scores the round against the IRA based on this article
in the LA Times. Too many hits below the belt have drawn the following penalty:
The Irish Republican Army, long the law in Short Strand, is finding itself under attack not only by its longtime nemeses, the Protestant Ulster unionists and the British government, but by working-class Catholic families. They say the organization has become a criminal gang, killing and robbing without regard to common decency.
Sinn Fein is feeling a bit exposed as it stands with its boxing trunks around its knees and finds the audience less than impressed with what it sees. One of the results of this, as Tim Blair
directs us to an article by Mark Steyn
, is Gerry Adams won't be in the White House on St. Patrick's Day. Mr. Steyn tells us who Mr. Adams is and then recounts the story of Robert McCartney:
Adams is usually billed as the "President of Sinn Fein," which in turn is usually billed as the "political wing" of the IRA. This artful form of words is supposed to suggest some kind of distinction between "President" Adams and the murkier fellows who do all the bombing and killing and knee-capping. In fact, as the Irish government recently revealed, "President" Adams is a member of the Provisional IRA's ruling "army council" -- i.e., the fellows who order all the bombing and killing and knee-capping.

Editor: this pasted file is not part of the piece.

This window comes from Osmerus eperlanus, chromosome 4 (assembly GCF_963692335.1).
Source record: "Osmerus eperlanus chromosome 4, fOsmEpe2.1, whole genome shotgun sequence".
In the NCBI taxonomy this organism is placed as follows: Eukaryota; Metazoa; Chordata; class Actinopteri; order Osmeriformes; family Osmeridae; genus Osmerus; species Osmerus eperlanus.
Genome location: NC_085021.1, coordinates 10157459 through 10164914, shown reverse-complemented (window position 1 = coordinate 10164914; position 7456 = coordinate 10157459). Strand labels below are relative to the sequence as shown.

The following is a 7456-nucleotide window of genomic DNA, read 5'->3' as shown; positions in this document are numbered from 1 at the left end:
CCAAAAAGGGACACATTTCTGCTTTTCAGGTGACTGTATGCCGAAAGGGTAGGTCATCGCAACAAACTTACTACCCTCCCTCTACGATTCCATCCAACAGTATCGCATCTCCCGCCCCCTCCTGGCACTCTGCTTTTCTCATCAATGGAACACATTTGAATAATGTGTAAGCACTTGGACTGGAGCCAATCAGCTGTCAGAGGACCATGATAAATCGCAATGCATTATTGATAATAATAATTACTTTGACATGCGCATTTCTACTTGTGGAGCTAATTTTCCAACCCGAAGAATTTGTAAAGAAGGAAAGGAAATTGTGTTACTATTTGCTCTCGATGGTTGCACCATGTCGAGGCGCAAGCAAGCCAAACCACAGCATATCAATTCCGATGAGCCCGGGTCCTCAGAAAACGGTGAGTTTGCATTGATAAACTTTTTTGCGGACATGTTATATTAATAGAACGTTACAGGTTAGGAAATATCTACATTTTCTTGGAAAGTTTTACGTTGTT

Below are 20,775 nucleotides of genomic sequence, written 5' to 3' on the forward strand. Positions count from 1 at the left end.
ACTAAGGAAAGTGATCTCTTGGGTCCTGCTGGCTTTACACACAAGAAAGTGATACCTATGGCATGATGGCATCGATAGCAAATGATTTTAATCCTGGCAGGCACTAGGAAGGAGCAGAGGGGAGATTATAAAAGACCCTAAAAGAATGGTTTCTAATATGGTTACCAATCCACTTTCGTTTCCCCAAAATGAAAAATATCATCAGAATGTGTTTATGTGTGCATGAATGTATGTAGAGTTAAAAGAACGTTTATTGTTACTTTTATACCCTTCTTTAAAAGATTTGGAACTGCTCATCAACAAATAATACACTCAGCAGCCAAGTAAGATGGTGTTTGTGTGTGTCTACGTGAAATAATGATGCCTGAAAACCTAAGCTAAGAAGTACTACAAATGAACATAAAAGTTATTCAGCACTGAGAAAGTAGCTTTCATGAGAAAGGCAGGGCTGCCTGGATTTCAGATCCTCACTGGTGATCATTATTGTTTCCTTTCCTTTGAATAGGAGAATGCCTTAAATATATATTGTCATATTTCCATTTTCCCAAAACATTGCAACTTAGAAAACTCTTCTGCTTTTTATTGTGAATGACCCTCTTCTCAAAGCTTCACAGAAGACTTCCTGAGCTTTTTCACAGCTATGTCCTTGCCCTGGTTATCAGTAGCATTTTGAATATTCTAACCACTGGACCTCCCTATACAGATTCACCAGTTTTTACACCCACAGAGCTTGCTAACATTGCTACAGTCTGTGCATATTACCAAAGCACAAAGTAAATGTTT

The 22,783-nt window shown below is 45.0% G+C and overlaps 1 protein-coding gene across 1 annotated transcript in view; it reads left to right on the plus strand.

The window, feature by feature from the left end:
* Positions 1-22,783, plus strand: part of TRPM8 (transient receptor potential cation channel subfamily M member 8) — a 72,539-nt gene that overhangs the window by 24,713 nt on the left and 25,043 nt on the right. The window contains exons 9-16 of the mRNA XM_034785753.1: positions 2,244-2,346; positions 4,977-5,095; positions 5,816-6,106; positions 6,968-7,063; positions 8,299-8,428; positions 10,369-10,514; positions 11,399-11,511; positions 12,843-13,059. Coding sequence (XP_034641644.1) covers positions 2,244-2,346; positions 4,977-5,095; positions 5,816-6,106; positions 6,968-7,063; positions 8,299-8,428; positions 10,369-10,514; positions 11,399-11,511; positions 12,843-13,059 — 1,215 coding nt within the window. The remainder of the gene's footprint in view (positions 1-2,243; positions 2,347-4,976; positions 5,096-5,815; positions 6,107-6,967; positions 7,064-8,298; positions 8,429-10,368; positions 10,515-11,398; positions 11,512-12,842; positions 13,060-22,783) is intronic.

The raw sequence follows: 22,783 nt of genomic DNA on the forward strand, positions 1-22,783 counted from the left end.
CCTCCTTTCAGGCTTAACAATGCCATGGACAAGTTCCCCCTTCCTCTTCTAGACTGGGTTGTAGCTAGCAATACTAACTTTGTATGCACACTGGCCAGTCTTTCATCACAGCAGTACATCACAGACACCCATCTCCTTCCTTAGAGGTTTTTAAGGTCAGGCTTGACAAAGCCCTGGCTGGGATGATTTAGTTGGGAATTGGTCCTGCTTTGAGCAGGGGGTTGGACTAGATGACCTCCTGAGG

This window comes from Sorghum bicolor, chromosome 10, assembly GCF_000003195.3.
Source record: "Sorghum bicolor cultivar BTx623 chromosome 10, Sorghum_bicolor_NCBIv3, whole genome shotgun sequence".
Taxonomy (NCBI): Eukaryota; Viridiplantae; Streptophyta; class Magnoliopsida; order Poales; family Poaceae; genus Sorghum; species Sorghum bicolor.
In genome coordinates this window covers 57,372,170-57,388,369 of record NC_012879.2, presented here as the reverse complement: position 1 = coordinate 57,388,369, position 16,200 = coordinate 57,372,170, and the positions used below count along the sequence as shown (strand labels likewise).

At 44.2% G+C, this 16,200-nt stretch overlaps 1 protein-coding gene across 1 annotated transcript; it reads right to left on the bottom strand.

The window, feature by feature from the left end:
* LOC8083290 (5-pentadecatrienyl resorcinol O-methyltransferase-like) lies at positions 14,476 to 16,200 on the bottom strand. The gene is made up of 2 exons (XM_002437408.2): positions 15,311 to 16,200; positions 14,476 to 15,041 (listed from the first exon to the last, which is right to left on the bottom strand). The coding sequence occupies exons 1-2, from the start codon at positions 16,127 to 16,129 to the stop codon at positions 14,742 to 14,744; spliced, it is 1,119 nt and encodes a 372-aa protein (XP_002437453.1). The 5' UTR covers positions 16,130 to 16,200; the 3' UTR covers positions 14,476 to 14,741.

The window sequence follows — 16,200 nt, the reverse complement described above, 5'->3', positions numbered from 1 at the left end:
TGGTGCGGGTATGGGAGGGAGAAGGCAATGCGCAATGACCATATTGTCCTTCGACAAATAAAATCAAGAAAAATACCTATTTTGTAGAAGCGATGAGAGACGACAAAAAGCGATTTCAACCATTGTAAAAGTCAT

So instead of one more chorus of "The Wearing of the Green," it's the wearing out of the welcome for Adams at the White House. In his place, President Bush will welcome the fiancee and five sisters of Robert McCartney. McCartney was a Belfast Catholic and a Sinn Fein supporter, but he made the mistake of getting into an argument with a Provisional IRA big shot in a pub in January. The other "Provos" present grabbed McCartney, beat him with iron sewer rods, slit him open from his neck to his navel, severed his jugular and jumped on his head, causing what was left of it to lose an eye. There were 70 witnesses in the bar but none of them saw a thing.
There isn't any evidence that Gerry Adams ordered the killing of Robert McCartney and no one is claiming that, but Steyn summarizes the problem as follows:
There's a lesson there in the reformability of terrorists. The IRA's first instinct is to kill. If you complain about the killing, they offer to kill the killers. If you complain about the manner of the killing, they offer to kill more tastefully -- "compassionate terrorism,'' as it were. But it's like Monty Python's spam sketch: There's no menu item that doesn't involve killing. You can get it in any color as long as it's blood-red.
Even Ted Kennedy
, in a sober moment, finds Gerry Adams undesirable as a dinner guest. Perhaps, as Tim Blair
suggests, negotiation is not the way to deal with terrorists.
(As an aside: In the Slugger O'Toole
post on Ted Kennedy, one finds the following comment by Pat Mc Lamon:
Shouldn't be too hard on the old soak Henry. After all if he hears the story of how Mc Cartney and the robber were left to die in Market St and how no one phoned an ambulance or tried to get help it may bring back memories of one of the character defining moments of his own life.
Some people seem to have not forgotten Senator Kennedy's past.)